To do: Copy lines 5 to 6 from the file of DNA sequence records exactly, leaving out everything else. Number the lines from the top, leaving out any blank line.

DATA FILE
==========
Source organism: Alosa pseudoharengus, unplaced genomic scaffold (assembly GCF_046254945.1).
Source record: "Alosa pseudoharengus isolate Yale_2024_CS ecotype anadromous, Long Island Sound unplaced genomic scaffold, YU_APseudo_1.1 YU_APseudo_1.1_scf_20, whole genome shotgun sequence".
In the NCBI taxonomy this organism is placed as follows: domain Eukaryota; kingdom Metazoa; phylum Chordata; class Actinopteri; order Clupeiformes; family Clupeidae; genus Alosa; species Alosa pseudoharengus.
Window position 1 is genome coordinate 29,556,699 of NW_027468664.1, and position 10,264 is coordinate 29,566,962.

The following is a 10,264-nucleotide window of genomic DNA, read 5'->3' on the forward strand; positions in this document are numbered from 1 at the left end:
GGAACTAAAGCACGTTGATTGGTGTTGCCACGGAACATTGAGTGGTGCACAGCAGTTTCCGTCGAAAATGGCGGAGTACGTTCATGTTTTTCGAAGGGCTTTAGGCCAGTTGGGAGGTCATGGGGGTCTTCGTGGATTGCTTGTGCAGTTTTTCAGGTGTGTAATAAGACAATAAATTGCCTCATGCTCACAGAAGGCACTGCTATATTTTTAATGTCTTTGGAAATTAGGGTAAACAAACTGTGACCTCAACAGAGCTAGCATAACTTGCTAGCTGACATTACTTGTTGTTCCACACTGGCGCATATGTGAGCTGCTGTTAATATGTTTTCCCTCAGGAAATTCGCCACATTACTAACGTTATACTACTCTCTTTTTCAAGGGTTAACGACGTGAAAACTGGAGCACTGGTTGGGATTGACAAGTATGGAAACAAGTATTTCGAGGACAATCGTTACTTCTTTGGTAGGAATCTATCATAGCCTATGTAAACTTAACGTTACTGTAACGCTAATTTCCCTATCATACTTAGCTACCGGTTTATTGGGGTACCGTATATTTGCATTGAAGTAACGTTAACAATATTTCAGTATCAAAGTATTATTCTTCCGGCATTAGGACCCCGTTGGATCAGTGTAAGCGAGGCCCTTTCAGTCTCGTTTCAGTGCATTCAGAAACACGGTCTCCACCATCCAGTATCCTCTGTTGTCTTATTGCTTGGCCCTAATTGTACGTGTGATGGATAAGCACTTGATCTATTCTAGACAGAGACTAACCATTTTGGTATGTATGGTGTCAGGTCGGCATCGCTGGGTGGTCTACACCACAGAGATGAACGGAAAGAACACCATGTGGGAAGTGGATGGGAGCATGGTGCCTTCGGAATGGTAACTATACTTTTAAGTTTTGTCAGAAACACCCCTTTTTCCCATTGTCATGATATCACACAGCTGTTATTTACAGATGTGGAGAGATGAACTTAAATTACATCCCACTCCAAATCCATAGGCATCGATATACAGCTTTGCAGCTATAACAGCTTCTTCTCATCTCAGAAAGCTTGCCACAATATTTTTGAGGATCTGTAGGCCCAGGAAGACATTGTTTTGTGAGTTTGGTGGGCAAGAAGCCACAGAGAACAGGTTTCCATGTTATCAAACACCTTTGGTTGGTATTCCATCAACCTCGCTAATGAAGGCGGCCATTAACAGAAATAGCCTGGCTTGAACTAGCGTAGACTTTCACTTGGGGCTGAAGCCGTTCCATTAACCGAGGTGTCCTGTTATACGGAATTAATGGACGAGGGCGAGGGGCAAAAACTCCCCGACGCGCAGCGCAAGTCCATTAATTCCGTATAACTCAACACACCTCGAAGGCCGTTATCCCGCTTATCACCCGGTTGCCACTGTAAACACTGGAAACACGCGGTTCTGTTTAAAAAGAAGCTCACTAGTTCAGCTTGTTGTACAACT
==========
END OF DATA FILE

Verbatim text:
The following is a 10,264-nucleotide window of genomic DNA, read 5'->3' on the forward strand; positions in this document are numbered from 1 at the left end:
GGAACTAAAGCACGTTGATTGGTGTTGCCACGGAACATTGAGTGGTGCACAGCAGTTTCCGTCGAAAATGGCGGAGTACGTTCATGTTTTTCGAAGGGCTTTAGGCCAGTTGGGAGGTCATGGGGGTCTTCGTGGATTGCTTGTGCAGTTTTTCAGGTGTGTAATAAGACAATAAATTGCCTCATGCTCACAGAAGGCACTGCTATATTTTTAATGTCTTTGGAAATTAGGGTAAACAAACTGTGACCTCAACAGAGCTAGCATAACTTGCTAGCTGACATTACTTGTTGTTCCACACTGGCGCATATGTGAGCTGCTGTTAATATGTTTTCCCTCAGGAAATTCGCCACATTACTAACGTTATACTACTCTCTTTTTCAAGGGTTAACGACGTGAAAACTGGAGCACTGGTTGGGATTGACAAGTATGGAAACAAGTATTTCGAGGACAATCGTTACTTCTTTGGTAGGAATCTATCATAGCCTATGTAAACTTAACGTTACTGTAACGCTAATTTCCCTATCATACTTAGCTACCGGTTTATTGGGGTACCGTATATTTGCATTGAAGTAACGTTAACAATATTTCAGTATCAAAGTATTATTCTTCCGGCATTAGGACCCCGTTGGATCAGTGTAAGCGAGGCCCTTTCAGTCTCGTTTCAGTGCATTCAGAAACACGGTCTCCACCATCCAGTATCCTCTGTTGTCTTATTGCTTGGCCCTAATTGTACGTGTGATGGATAAGCACTTGATCTATTCTAGACAGAGACTAACCATTTTGGTATGTATGGTGTCAGGTCGGCATCGCTGGGTGGTCTACACCACAGAGATGAACGGAAAGAACACCATGTGGGAAGTGGATGGGAGCATGGTGCCTTCGGAATGGTAACTATACTTTTAAGTTTTGTCAGAAACACCCCTTTTTCCCATTGTCATGATATCACACAGCTGTTATTTACAGATGTGGAGAGATGAACTTAAATTACATCCCACTCCAAATCCATAGGCATCGATATACAGCTTTGCAGCTATAACAGCTTCTTCTCATCTCAGAAAGCTTGCCACAATATTTTTGAGGATCTGTAGGCCCAGGAAGACATTGTTTTGTGAGTTTGGTGGGCAAGAAGCCACAGAGAACAGGTTTCCATGTTATCAAACACCTTTGGTTGGTATTCCATCAACCTCGCTAATGAAGGCGGCCATTAACAGAAATAGCCTGGCTTGAACTAGCGTAGACTTTCACTTGGGGCTGAAGCCGTTCCATTAACCGAGGTGTCCTGTTATACGGAATTAATGGACGAGGGCGAGGGGCAAAAACTCCCCGACGCGCAGCGCAAGTCCATTAATTCCGTATAACTCAACACACCTCGAAGGCCGTTATCCCGCTTATCACCCGGTTGCCACTGTAAACACTGGAAACACGCGGTTCTGTTTAAAAAGAAGCTCACTAGTTCAGCTTGTTGTACAACT